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Paris has long been renowned for its unfriendly service. But in an effort to make the rude French waiter stereotype a thing of the past, the Paris Tourist Board is launching a new charm offensive.

As the world’s number one holiday destination (with 33 million international visitors a year) and half a million people working in tourism – that’s 9.5% of the region’s working population – Paris has good reason to nurture its tourist industry. The etiquette guide Do You Speak Touriste?, aimed at restaurants, hotels, shops and taxi drivers, is designed to make travellers feel more welcome in the City of Light.

The initiative, launched in June, includes an easy-to-use website and a printed guide featuring tips on how to treat the 10 main nationalities that visit the capital. For example, the guide recommends addressing Brits – the number one visitors to Paris – by their first name in a friendly manner. Americans expect to be spoken to in English; Germans desire cleanliness and precise information (as do the Japanese), while Italians are described as impatient travellers who are fond of excursions. The guide also includes helpful phrases, key statistics (such as trip length, average spend) and general information (including preferred meal times).

But just how accurate is this country-specific advice?

“I'd agree with the points regarding friendly service but not the first name thing – I'd find that disconcerting!” said Londoner Malcolm Monteiro while visiting Paris for the weekend.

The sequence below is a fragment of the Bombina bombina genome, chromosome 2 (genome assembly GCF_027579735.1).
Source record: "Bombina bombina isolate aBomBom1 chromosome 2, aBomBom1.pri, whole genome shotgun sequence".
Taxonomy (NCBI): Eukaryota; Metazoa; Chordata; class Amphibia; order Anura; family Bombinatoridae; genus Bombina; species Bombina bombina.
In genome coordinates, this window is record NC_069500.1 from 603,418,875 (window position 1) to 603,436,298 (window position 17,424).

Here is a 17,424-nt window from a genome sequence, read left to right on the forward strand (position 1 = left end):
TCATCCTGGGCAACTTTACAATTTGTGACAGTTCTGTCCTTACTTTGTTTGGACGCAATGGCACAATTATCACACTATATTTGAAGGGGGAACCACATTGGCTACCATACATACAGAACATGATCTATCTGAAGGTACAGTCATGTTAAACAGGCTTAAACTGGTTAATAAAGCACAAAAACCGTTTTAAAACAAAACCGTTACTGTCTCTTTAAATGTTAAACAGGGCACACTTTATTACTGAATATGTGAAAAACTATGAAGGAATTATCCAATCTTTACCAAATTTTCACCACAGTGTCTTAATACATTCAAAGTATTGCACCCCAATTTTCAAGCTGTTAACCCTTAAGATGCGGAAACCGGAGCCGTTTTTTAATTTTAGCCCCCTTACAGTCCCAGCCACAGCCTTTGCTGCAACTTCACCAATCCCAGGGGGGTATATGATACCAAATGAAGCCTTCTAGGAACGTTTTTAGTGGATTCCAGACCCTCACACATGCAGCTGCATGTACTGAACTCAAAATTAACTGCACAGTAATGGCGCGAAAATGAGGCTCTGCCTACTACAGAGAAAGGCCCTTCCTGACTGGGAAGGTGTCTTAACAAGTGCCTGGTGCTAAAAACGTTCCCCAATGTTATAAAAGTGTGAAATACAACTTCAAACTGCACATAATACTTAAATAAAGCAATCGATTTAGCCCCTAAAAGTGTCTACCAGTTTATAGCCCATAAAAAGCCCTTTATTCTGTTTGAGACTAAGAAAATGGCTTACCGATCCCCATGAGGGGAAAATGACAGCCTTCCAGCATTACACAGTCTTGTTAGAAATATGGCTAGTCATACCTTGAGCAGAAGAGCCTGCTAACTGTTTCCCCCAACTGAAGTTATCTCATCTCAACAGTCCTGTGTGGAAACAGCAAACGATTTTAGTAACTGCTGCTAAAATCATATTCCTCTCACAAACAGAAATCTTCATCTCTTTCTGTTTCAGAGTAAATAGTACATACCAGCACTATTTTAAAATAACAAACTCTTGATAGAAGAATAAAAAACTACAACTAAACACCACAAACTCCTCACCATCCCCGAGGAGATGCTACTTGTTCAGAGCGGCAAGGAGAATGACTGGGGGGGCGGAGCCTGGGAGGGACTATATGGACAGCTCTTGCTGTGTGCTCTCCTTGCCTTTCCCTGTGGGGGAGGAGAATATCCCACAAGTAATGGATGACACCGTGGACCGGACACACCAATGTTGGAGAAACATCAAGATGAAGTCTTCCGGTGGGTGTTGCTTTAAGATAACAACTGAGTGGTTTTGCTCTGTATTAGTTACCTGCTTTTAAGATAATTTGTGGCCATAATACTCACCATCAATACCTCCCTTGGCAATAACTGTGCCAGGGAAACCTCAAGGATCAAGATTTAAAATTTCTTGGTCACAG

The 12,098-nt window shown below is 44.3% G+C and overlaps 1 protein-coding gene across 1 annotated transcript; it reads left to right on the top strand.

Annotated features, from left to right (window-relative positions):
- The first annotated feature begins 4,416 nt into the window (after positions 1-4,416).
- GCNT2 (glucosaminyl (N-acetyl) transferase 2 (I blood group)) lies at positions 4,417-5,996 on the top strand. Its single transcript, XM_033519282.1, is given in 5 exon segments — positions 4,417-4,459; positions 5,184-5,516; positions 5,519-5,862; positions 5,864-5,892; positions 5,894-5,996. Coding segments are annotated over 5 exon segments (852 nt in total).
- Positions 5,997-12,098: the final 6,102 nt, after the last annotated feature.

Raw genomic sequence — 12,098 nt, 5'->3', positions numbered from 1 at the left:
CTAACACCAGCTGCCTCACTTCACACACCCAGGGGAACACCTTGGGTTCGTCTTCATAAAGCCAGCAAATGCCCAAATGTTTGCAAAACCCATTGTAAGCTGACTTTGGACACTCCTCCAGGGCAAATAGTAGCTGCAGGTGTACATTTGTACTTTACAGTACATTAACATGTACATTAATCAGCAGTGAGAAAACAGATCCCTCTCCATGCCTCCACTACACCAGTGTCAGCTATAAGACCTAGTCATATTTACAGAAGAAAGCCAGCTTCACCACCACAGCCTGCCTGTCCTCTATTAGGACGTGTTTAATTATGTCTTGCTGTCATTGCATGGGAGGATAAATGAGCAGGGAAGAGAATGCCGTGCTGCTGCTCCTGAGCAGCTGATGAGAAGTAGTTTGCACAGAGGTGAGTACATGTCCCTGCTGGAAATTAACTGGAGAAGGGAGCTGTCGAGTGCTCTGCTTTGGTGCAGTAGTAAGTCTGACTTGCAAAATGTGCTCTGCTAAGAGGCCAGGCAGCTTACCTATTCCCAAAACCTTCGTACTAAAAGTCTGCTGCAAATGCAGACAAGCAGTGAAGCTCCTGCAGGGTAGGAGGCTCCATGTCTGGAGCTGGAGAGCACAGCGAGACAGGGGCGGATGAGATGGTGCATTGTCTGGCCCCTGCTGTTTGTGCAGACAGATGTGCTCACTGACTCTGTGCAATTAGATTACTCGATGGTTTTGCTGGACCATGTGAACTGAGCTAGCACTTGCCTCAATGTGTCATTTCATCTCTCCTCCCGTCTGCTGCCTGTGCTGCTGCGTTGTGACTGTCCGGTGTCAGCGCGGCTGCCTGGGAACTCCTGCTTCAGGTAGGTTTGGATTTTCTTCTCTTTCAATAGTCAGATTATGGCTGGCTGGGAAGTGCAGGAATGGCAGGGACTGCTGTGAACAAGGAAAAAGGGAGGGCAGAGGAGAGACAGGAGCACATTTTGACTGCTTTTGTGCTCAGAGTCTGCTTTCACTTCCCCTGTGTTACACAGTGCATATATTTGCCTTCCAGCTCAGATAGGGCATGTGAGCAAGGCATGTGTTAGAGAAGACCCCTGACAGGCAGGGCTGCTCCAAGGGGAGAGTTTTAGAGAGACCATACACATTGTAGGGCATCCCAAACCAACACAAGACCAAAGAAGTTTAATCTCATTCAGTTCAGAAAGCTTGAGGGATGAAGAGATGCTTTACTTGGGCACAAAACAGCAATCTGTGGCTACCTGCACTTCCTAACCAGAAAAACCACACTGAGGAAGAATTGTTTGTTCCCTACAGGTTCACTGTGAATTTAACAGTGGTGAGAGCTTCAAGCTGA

According to the guide, visitors from Spain – the third most frequent visitors to the capital – expect to be spoken to in Spanish. Pere Solé from Barcelona, a regular visitor to the city, doesn’t agree but said more effort could be made by waiters when foreigners try to speak French.

“I know French requires good pronunciation to be understood but come on! Croissant, café... even with the worst Spanish accent you should be able to understand that!” he said somewhat exasperated. “Paris is one of the top tourist destinations in the world so anything that can help improve things in that area should be welcomed.”

Monteiro, however, was not as convinced, explaining that bad service is part of Paris’ charm. “I'm not sure Paris needs the guide to be honest. Levels of service are a cultural thing and don't need to be messed with.” 

Kim Laidlaw is the Paris Localite for BBC Travel. She also writes www.unlockparis.com.

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